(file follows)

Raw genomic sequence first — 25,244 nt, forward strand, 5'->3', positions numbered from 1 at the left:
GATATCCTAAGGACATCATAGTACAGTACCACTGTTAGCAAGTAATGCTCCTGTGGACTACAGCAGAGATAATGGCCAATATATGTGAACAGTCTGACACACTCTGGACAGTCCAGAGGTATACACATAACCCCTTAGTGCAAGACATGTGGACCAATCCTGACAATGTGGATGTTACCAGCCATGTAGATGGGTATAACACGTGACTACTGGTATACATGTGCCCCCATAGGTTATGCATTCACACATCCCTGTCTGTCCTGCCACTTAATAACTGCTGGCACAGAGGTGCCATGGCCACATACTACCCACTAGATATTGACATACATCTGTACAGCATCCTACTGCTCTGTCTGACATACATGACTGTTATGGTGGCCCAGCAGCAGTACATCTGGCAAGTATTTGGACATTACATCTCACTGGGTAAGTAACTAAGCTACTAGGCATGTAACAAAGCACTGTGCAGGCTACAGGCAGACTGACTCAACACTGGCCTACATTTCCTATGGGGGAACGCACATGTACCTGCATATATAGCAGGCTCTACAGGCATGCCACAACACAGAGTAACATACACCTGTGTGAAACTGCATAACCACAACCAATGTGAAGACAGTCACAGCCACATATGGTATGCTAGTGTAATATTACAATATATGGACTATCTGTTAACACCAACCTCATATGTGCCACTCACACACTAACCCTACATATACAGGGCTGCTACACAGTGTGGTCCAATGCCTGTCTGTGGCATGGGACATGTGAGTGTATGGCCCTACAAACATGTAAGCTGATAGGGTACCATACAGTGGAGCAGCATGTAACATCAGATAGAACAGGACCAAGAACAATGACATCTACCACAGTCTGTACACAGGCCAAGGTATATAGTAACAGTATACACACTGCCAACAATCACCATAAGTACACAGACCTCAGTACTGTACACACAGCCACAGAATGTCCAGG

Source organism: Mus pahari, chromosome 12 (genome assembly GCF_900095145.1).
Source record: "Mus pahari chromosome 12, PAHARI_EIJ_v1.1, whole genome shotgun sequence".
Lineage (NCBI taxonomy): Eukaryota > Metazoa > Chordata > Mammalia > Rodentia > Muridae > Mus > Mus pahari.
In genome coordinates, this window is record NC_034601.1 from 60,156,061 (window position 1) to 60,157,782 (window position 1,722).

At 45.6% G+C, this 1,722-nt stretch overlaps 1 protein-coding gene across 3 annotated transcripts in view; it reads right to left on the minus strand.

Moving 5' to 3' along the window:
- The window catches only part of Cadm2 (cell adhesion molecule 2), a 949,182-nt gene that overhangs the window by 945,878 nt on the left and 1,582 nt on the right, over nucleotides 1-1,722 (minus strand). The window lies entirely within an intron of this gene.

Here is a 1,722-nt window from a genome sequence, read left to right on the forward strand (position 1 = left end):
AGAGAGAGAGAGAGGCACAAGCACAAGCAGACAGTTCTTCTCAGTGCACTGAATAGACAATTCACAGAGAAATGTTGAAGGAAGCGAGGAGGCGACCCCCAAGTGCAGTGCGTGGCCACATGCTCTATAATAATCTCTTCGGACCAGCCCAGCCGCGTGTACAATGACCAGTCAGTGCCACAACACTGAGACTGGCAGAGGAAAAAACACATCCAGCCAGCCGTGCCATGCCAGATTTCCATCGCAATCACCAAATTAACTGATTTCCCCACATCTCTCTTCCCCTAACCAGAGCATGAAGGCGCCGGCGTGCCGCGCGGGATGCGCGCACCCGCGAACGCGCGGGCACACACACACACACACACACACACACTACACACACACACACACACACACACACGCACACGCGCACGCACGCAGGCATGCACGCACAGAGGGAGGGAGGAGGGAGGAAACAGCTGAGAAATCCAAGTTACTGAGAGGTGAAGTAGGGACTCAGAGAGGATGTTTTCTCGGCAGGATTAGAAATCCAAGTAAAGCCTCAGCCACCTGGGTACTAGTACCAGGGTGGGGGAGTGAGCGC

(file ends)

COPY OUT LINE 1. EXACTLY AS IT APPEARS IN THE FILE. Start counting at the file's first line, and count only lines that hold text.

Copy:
Raw genomic sequence first — 25,244 nt, forward strand, 5'->3', positions numbered from 1 at the left: